Since 1955 Canada's Sports Hall of Fame has honoured the country's greatest achievers in the realm of athletic endeavour.
But the more than 600 members who are enshrined in the national museum are generally distinguished by something in addition to what they achieved on the field of play.
These men and women from all walks of life and from every cultural group represent a testament of what it means to contribute in a lasting way to the Canadian mosaic.
In the series Beyond the Win, produced in conjunction with Canada's Sports Hall of Fame, 14 sporting icons are profiled and engage in revealing conversations about their lives after their competitive careers are over.
The overriding impression one is left with is of driven, passionate, sports personalities who have been able to translate their success into a living legacy of community service. They demonstrate a common belief that sport has a power to make things better.
WATCH: How Chantal Peticlerc's lessons from track are shape her work in Parliament:
"We believe each Hall of Famer represents much more than a singular athletic achievement," said Cheryl Bernard, an Olympic curling medallist and the president and CEO of Canada's Sports Hall of Fame. "They become treasured, iconic citizens of the Canadian community who are celebrated because of their contribution to the country's narrative.
"They are champions not only in the sense that they have won games, races, or trophies, but also because they stand for and struggle to achieve the values that sport lives by."
Included in this first edition of the Beyond the Win series are athletes who have won myriad Olympic and Paralympic medals as well as countless professional hockey and football championships. These are athletes who have conquered overwhelming adversity and marathon challenges to be the best at their craft and reach the top of the podium.
But as members of the Canadian citizenry they stand out because of their humanity as much as anything else. The soul of each of these sports women and men have come to count, in equal measures, with their bodies of work and have become an accepted prerequisite for inclusion to the Hall of Fame.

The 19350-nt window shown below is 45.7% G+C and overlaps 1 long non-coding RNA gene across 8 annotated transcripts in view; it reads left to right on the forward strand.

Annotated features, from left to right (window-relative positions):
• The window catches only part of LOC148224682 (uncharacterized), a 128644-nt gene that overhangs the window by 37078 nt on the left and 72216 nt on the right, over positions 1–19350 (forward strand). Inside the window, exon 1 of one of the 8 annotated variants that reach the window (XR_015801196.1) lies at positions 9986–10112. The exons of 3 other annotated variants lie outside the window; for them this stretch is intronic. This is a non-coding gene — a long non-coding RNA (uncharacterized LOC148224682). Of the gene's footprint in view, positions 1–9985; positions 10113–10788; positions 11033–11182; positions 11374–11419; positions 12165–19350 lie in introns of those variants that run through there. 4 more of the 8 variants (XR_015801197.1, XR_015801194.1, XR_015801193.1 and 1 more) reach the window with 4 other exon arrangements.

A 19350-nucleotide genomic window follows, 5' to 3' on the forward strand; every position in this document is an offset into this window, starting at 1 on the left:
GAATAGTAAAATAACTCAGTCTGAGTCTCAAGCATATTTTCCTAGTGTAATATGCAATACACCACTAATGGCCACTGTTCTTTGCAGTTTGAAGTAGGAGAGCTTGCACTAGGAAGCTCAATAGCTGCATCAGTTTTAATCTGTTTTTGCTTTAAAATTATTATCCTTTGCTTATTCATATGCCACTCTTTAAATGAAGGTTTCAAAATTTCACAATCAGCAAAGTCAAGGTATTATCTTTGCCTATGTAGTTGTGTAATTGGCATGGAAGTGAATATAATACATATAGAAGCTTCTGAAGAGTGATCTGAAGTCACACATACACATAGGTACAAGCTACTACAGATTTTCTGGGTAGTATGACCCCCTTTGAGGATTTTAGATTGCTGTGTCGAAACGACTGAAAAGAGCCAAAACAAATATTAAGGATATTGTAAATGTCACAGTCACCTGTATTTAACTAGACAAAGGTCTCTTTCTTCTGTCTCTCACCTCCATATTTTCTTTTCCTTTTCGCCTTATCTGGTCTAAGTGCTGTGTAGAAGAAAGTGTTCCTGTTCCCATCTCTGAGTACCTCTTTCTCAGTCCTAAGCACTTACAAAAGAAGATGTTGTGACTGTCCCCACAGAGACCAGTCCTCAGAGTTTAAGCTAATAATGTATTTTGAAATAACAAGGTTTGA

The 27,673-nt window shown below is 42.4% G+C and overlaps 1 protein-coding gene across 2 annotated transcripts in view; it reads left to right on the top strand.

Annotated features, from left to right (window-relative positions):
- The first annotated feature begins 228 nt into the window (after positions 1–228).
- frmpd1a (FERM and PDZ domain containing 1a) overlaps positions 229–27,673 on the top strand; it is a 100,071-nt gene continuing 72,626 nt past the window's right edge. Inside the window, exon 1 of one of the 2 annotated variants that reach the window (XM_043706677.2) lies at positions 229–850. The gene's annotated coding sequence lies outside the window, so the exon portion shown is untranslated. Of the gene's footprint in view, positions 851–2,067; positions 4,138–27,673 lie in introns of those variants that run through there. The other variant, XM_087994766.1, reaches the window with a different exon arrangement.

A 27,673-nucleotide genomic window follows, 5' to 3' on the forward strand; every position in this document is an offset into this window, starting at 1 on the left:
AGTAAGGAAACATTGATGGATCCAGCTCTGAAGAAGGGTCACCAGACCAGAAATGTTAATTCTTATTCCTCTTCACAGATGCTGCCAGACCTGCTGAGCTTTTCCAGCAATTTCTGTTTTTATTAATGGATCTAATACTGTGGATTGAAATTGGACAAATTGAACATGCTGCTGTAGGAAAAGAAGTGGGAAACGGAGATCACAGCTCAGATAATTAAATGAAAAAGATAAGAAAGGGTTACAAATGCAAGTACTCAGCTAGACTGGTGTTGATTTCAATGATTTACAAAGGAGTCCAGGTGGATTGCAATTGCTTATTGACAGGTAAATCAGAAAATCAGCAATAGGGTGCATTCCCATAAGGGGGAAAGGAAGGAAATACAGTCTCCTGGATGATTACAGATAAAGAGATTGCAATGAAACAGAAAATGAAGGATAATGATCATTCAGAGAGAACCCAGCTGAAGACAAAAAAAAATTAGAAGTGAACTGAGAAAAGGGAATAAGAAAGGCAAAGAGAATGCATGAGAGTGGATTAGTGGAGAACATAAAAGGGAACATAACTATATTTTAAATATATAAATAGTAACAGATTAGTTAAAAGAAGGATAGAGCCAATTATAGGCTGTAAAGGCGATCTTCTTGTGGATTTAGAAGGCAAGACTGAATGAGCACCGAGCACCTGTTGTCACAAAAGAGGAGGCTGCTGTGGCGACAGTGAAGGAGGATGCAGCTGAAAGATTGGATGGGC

"Qualities of character and honour are essential criteria to be selected for our members," said Michelle Cameron Coulter, an Olympic swimming gold medallist and the chair of the Hall of Fame's selection committee. "To be inducted is to go beyond incredible, athletic, achievement. It encompasses who these people have become on their journeys in sport and who they continue to be in the community as leaders, role models, inspiring impact makers, and contributors to our society."
Beyond the Win will profile an outstanding member of Canada's Sports Hall of Fame in each of the 14 weeks leading up to the Tokyo Olympics.
The series begins with Chantal Petitclerc, a wheelchair racer and the winner of 14 gold medals at the Paralympic Games. She is the first female with a disability to be named as Canada's Athlete of the Year and is now a member of the Senate of Canada where she continues to advocate for physical activity and the rights of marginalized members of society.
Athletes profiled in Beyond the Win.
Find new episodes of Beyond the Win Tuesdays at 3 p.m. EST on CBC Sports YouTube channel.
Chantal Petitclerc, parasport
Damon Allen, football
Alexandre Despatie, diving
Chandra Crawford, cross-country skiing
Jayna Hefford, hockey
Vicki Keith, swimming
Cindy Klassen, speed skating
Martin Brodeur, hockey
Jeff Adams, parasport
Alexandre Bilodeau, freestyle skiing
Simon Whitfield, triathlon
Waneek Horn-Mille, water polo
Colette Bourgonje, parasport
Carol Huynh, wrestling